Friday, May 9, 2008
Mr. Lebowski : "Do you speak English son... A handout."
So like the Dude gets nowhere with his request so he just takes one of Mr. Lebowskis rugs. Of course it doesnt tie the whole room together like the old one but anyway this all leads to the Dude getting involved in a kidnapping, a swindle, a double cross, a sexual fling and a bowling tournament against a pederast named Jesus. And that's just the tip of the iceberg.
John Tuturro as Jesus. The Big Lebowski (Gramercy)
Joel and Ethan Coen claim that they want The Big Lebowski to be a 90's version of Raymond Chandler's gumshoe mysteries. So they set their film in L.A., have a voice over narration and offer an eccentric array of duplicitous characters. But the Coens cant resist tweaking genre expectations. As a result we get a laid back pothead instead of a hard boiled private eye and a voice over track delivered by a cowboy filled with prairie wisdom rather than a city slicker full of cynical observations. The Coens open the film with a tumbling tumbleweed that takes us from the dessert to the heart of the city and finally to the beach. It's a sequence that sets the stage for the way the Coens play the old west off of the new.
In a sense, The Big Lebowski is as much a regional portrait as Fargo was. Just as Fargo captured the cadence, mannerisms and attitudes of the Coens' Midwest, The Big Lebowski creates scenes that hilariously define the quirky diversity of L.A. and its inhabitants. And while Fargo's Marge kept the world in cheery perspective, The Big Lebowski's Dude reminds us to just take things easy.
As with Raising Arizona , The Big Lebowski gives us a protagonist whose dopey innocence seems to be his only protection from the real world. As the Dude, Jeff Bridges is like an older but not grown up Jeff Spicoli. He's a likable stoner who hasn't changed in decades and he's living proof that not everyone's a slave to the Protestant work ethic. The amazing thing about the film is the depth of its cast some of whom make only cameo appearances. This marvelous Coen ensemble includes John Goodman, Steve Buscemi, Julianne Moore, John Tuturro and Sam Elliott.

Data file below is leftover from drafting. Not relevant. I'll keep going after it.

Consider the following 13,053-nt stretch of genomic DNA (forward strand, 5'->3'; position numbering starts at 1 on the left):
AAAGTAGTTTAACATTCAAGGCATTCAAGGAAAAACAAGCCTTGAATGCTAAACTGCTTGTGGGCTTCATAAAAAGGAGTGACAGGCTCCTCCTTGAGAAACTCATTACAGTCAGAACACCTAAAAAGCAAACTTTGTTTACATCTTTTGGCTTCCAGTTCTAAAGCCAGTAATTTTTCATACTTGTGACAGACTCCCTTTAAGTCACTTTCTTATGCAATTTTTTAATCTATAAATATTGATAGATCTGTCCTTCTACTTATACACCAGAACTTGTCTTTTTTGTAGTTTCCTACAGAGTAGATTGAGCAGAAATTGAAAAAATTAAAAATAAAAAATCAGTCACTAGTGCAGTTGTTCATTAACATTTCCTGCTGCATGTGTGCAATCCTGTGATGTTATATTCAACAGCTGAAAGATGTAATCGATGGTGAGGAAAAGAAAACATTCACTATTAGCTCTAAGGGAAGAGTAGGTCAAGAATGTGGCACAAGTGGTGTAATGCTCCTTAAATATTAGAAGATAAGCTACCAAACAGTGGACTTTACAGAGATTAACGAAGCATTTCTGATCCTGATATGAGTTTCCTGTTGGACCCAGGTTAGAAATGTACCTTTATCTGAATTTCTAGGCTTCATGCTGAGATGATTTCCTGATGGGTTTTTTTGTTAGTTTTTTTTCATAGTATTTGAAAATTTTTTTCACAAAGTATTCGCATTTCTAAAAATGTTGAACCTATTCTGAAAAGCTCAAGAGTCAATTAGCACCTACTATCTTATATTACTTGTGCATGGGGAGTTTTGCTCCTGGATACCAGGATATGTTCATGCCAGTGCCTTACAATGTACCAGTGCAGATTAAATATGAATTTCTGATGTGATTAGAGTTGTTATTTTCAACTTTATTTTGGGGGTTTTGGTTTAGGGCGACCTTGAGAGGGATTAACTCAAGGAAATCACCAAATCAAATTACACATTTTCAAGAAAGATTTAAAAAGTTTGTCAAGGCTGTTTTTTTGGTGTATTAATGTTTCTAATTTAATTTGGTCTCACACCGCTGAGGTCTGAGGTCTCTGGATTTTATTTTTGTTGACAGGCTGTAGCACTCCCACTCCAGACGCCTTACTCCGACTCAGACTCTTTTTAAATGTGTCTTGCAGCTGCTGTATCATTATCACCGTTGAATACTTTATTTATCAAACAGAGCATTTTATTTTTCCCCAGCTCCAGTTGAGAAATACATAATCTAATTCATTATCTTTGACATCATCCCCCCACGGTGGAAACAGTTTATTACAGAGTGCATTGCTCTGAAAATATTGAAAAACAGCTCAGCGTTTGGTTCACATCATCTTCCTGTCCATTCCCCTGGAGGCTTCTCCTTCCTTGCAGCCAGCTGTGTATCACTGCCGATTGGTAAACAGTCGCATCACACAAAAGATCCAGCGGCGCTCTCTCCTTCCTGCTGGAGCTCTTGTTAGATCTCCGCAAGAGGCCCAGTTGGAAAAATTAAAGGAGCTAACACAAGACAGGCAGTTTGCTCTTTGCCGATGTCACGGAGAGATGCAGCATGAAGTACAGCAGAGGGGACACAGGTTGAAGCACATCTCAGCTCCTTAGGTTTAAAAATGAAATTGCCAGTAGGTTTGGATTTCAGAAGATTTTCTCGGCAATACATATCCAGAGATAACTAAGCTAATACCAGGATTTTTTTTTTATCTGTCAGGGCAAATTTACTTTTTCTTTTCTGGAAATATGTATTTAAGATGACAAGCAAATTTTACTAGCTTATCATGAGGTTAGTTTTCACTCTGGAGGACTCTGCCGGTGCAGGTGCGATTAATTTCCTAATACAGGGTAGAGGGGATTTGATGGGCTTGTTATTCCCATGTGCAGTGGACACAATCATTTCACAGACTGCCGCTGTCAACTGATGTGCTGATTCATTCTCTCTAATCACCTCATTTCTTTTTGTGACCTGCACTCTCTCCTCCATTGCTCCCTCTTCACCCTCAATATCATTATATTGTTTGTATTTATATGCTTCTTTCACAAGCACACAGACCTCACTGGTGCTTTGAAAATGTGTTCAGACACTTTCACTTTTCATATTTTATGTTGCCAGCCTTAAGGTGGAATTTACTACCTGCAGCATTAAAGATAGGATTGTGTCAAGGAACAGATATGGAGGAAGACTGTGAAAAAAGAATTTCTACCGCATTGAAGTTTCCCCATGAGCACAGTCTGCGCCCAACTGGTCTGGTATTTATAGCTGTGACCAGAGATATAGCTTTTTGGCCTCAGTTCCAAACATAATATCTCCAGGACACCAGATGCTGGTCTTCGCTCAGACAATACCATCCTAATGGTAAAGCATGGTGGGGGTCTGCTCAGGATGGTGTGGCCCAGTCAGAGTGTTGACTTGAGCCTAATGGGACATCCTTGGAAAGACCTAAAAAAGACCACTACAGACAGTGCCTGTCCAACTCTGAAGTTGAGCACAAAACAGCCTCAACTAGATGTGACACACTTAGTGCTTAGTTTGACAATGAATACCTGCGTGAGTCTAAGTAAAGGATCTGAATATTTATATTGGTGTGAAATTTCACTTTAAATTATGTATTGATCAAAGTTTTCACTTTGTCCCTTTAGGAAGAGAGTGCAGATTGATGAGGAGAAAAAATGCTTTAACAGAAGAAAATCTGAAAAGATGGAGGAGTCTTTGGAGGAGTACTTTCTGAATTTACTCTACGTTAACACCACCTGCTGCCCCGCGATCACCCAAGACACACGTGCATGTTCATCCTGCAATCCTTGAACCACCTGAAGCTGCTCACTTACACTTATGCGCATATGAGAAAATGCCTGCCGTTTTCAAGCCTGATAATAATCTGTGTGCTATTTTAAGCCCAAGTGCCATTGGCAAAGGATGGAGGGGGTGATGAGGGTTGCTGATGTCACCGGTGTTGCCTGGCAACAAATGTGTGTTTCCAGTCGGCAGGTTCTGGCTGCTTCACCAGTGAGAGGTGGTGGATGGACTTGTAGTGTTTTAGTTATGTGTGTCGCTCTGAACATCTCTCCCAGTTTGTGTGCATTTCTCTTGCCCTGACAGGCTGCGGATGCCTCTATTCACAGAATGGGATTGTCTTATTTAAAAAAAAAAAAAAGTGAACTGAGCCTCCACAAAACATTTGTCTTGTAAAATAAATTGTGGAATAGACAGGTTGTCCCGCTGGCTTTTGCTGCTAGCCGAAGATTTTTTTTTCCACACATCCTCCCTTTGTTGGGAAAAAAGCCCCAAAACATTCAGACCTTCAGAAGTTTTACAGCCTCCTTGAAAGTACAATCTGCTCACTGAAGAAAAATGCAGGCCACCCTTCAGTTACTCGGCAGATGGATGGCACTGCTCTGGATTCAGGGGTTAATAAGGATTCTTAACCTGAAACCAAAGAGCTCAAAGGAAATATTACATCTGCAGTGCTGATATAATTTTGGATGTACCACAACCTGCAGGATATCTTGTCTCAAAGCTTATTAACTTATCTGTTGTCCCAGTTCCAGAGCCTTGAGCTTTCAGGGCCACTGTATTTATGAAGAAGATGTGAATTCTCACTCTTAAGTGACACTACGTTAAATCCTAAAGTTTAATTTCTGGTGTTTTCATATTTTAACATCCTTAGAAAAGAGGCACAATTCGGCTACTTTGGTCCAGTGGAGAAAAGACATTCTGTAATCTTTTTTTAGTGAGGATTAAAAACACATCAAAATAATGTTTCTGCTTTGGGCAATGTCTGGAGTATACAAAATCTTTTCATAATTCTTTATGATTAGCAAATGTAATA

As with all the Coens' films, The Big Lebowski is impeccably crafted with fine work from cinematographer Roger Deakins and production designer Rick Henrichs. One of the highlights of the film is a dream sequence that combines equal parts Salvador Dali, Busby Berkeley and bowling erotica. Wait a minute is that a contradiction in terms? Plus there are great moments of Coen absurdity like a gang of German nihilists who toss a marmot into the Dudes bath as a means of torture.
The Big Lebowski is wonderfully entertaining but it runs out of steam in the final few scenes. Plus it lacks the richness and immaculate perfection of Fargo . But then the Coens never like to repeat themselves. And as the Dude says, appearances can be deceiving.
Dude : "This could be a lot more complex uh, uh... It might not be such a simple, you know."
The Dude abides... this Friday and Saturday at midnight at Landmark's La Jolla Village Theaters.
Companion viewing: Miller's Crossing, Raising Arizona, Surf's Up , Cutter's Way